To Fairfax for Christmas by John Paul Strain
Never Against Virginia
- R. E. Lee by John Paul Strain
Southern Stars by
Remember Old Virginia by
Lying in the fields
near the Spangler Farm, Pickett's men had been subjected first
to the broiling sun and now to the artillery duel which caused
the ground to tremble "as if shaken by anearthquake." Southeast
of the farmhouse, Colonel Joseph Mayo, Jr. saw General George
Pickett approaching. Pickett called out, "Up men, and
to your posts! Don't forget today that you are from old Virginia."
All were inspired by General Pickett's words, including Colonel Waller
T. Patton, commanding the 7th Virginia, a great uncle of General
George S. Patton, Jr., of World War Two fame. With their colors held
high, the Vrginians marched over the rise.
The Last Inspection by
Having come up
in column, the fifteen regiments of Major General George E.
Pickett's Division had halted and were undergoing a formal
inspection. In Kemper's Brigade, the men of Company A, 11th Virginia,
executed the proper movements as the inspecting officer carefully
checked each man's rifled musket.
At the edge of the orchard, Pickett and two of his brigade commanders,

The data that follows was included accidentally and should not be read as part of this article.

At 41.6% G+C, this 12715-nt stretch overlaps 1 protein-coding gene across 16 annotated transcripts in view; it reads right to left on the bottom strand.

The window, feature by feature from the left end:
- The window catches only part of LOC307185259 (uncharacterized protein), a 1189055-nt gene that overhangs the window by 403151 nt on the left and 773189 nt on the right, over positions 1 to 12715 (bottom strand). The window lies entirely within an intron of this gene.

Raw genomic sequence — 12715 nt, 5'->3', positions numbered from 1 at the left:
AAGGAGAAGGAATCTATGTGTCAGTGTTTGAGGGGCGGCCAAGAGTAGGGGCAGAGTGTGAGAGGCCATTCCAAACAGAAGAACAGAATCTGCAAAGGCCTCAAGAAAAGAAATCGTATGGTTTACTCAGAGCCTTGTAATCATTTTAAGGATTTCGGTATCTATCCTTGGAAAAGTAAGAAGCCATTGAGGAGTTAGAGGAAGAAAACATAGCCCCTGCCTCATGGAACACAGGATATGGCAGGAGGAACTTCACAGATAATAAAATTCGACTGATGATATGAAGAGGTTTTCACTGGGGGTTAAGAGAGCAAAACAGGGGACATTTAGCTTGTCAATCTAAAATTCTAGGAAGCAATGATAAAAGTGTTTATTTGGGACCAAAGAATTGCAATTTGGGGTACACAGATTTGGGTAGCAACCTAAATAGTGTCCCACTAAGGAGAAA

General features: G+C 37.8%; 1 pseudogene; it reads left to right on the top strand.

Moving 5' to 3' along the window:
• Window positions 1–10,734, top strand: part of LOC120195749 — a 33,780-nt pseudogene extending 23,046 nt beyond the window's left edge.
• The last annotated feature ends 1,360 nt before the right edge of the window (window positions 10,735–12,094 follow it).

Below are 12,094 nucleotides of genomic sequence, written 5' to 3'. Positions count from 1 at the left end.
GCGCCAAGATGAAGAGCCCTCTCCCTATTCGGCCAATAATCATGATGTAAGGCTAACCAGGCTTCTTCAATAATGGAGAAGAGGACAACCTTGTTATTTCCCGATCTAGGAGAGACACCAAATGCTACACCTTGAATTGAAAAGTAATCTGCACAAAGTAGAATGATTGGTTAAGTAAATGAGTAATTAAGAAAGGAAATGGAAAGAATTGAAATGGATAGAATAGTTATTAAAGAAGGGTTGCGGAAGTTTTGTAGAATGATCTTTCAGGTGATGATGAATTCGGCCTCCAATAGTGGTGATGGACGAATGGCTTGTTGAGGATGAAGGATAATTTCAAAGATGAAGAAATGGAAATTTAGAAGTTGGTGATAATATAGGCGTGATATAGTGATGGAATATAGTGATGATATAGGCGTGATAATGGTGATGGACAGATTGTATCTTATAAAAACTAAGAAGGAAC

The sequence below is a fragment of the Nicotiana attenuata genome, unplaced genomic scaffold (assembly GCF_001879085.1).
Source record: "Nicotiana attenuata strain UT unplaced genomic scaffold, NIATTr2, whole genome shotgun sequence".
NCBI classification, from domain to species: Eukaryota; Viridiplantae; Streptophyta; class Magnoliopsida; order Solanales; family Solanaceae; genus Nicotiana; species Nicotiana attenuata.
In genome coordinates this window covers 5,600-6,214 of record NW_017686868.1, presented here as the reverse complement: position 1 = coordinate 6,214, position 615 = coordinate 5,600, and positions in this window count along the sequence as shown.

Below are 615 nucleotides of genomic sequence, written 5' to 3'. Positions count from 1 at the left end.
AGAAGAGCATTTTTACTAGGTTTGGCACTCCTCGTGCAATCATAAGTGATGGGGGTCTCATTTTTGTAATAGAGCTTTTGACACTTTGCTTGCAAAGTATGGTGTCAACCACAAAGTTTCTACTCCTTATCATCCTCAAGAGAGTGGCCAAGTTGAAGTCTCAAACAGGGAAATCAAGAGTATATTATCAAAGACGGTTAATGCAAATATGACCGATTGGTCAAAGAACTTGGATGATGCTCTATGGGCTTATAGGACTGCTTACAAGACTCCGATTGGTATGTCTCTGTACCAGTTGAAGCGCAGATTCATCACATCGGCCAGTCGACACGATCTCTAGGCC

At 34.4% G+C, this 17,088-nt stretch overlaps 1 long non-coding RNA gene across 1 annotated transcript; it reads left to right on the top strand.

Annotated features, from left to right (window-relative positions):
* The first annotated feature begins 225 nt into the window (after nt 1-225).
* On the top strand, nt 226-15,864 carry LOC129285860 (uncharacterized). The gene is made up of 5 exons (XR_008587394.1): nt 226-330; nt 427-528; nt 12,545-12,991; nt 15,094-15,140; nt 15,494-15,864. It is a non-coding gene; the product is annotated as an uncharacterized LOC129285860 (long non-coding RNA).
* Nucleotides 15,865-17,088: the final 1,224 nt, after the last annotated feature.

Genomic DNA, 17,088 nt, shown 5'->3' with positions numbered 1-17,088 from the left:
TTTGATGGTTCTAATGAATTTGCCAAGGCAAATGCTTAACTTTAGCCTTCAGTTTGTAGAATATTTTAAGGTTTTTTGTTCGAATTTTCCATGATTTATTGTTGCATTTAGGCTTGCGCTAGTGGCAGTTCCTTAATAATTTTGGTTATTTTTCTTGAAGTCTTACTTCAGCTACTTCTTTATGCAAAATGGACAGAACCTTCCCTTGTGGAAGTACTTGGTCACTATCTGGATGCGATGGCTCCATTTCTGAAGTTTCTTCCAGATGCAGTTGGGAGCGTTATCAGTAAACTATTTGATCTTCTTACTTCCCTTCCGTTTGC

Brig. Gens. Lewis A. Armistead and James L. Kemper, along with Colonel
Eppa Hutton, acting commander of Brig. Gen. Richard B. Garnett's
Brigade, are engaging in light-hearted banter. No formal orders had
come down, but all knew that a fight was imminent and that as the
only "fresh division" in the army, they would have a major
role to play.
Before sundown, half the men in Pickett's three brigades would be
killed, wounded, or captured in a gallant if futile attempt to break
line on Cemetery Ridge.
The Winds of Winter by
Charge at Trevilian
Station by Mort Kunstler
J.E.B. Stuart was killed in battle in 1864,he was replaced
by General Hampton.Almost immediately he engaged the enemy.In
early June of 1864 General Philip Sheridan led 6000 Federal
cavalrymen on a mission to destroy a vital section of the Virgina
Central Railroad. On the morning of June 11, Hampton and 5000
Confederate cavalrymen intercepted Sheridan's force at Trevilian
Station in Virginia.The next day the outcome was decided
when a bold Confederate counterattack shattered the Federal line.
On June 13th, Sheridan and his troops retreated without destroying
Seven Pines, Virginia
Cumberland Landing, Virginia
Confederate Wounded, Sharpsburg
Fredericksburg - February
Confederate Quaker Guns
Norfolk Naval Ship Yard
Ruins - Dec 1864
Confederate Graves and
General Order No. 9
Back to top